coming through though will keep light rain, drizzle and fog fairly
widespread through most of the day. It will take until this evening
and overnight for the low to move east, and allow drier air to surge
in on NW flow to shut off the widespread rain.

The flow aloft goes anti-cyclonic by daybreak on Wednesday. Can`t
rule out a shower or two near the lake with 850 mb temps dropping to
-5C creating delta t`s of 15C. Subsidence building in fairly quickly
should cut that off fairly quickly Wed morning. We should see clouds
break up fairly well on Wednesday, with highs reaching the low to
mid 40s.

- Dry Thanksgiving Day into Friday

While a cold front will be dropping down from the north on
Thanksgiving Day, it will be weakening.  This system will feature
only limited amounts of moisture.  As a result, we expected this
frontal passage to be dry with only some cloud cover accompanying
its passage.  Overviews of Omega from the models also show mostly
subsidence, which will also limit the precipitation risk.

- Sunday into Monday may feature a period of mainly light snow

Models are showing a mid level trough arriving from the west on
Sunday.    There will also be some diffluence aloft with the left
front quadrant of an upper jet tracking through.  The DGZ moistens
up as well.  Thus an increased risk for precipitation exists
especially for Sunday. Thermal profiles favor mainly snow, however
the middle of the day on Sunday may warm up enough the transition to
light rain.  There are some indications that enough cold air arrives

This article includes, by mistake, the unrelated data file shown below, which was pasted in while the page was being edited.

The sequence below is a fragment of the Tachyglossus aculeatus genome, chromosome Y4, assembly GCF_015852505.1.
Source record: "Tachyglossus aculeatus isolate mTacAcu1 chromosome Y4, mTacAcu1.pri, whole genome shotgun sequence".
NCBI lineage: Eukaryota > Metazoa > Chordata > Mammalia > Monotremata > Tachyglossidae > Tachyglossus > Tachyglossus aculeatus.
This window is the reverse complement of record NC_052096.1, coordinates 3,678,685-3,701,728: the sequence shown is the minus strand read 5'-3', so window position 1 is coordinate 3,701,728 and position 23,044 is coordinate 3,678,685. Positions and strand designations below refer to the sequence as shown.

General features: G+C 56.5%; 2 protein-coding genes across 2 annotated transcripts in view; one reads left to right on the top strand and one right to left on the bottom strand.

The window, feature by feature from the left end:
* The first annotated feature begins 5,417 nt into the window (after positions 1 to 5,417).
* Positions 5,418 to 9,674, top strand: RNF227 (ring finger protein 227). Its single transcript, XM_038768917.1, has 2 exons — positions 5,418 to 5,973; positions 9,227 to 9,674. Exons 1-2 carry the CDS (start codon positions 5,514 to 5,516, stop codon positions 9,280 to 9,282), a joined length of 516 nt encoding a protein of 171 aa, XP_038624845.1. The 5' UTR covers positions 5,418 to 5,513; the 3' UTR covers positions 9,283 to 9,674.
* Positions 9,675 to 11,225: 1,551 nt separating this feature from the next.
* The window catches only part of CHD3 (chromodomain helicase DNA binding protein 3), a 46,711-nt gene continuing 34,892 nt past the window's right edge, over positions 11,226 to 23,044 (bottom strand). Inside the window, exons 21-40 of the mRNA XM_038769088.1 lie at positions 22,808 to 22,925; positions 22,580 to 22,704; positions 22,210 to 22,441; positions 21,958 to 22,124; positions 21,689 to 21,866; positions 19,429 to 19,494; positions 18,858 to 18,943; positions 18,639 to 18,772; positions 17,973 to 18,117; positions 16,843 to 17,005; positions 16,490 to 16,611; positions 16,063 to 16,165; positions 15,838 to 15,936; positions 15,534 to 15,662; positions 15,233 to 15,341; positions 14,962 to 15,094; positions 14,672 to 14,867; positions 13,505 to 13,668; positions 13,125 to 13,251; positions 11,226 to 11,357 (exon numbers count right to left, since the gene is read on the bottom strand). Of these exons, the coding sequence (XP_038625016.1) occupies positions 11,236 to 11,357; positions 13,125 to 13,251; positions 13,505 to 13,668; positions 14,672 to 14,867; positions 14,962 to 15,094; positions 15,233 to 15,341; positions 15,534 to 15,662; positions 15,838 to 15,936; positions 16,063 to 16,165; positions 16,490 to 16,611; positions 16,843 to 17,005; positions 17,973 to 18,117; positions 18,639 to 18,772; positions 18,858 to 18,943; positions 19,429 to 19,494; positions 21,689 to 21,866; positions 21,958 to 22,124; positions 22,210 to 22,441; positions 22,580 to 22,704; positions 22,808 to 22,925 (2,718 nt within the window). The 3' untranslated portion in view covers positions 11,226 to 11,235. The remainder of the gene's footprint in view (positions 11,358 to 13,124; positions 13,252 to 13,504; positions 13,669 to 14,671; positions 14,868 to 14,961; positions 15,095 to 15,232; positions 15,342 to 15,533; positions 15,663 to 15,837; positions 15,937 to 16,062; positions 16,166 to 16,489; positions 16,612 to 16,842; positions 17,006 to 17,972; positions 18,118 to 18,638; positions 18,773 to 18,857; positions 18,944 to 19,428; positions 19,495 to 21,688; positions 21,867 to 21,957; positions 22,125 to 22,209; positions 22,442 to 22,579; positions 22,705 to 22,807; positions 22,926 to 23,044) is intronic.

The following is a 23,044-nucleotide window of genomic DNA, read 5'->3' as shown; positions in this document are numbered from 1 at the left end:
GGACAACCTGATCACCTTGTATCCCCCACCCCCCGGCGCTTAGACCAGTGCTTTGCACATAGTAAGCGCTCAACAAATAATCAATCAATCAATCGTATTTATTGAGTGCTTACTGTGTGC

to possibly generate lake effect snow Sunday night and into Monday
with the GFS even suggesting a potent mid level wave digging in
then. Not all the models support this second wave digging in so
close monitoring will be needed.  Ensemble snowfall forecasts for
the GFS and Canadian show a lot of spread in this period so
confidence is low at this time. Sunday will see an increase in
travel so that period will need to keep an eye on the trends.
newest oldest
Rocky (Rockford)
Rocky (Rockford)

The snowfall maps are starting to rev up! Forget golf, forget nice sunny days in the 50’s and get ready for WINTER!!!


Rocky (Rockford)
Rocky (Rockford)

Get ready for a long stretch of below normal temps and snow chances as we transition to winter! Rock n roll will never die! Incredible and who wouldn’t want snow as we move into December?


The official H/L yesterday at Grand Rapids was 40/30. There was a trace of rain/snow fall. There was 0% of sun. The highest wind of 31MPH was out of the E. For today the average H/L is 45/31 the record high of 70 was set in 1913 and the record low of 10 was set in 2014. The wettest was 1.31” in 1979 the most snow fall was 4” in 1896 the most snow on the ground was 13” in 2000. Last year the H/L was 40/22 and there was 7” of snow on the ground. At the current time… Read more »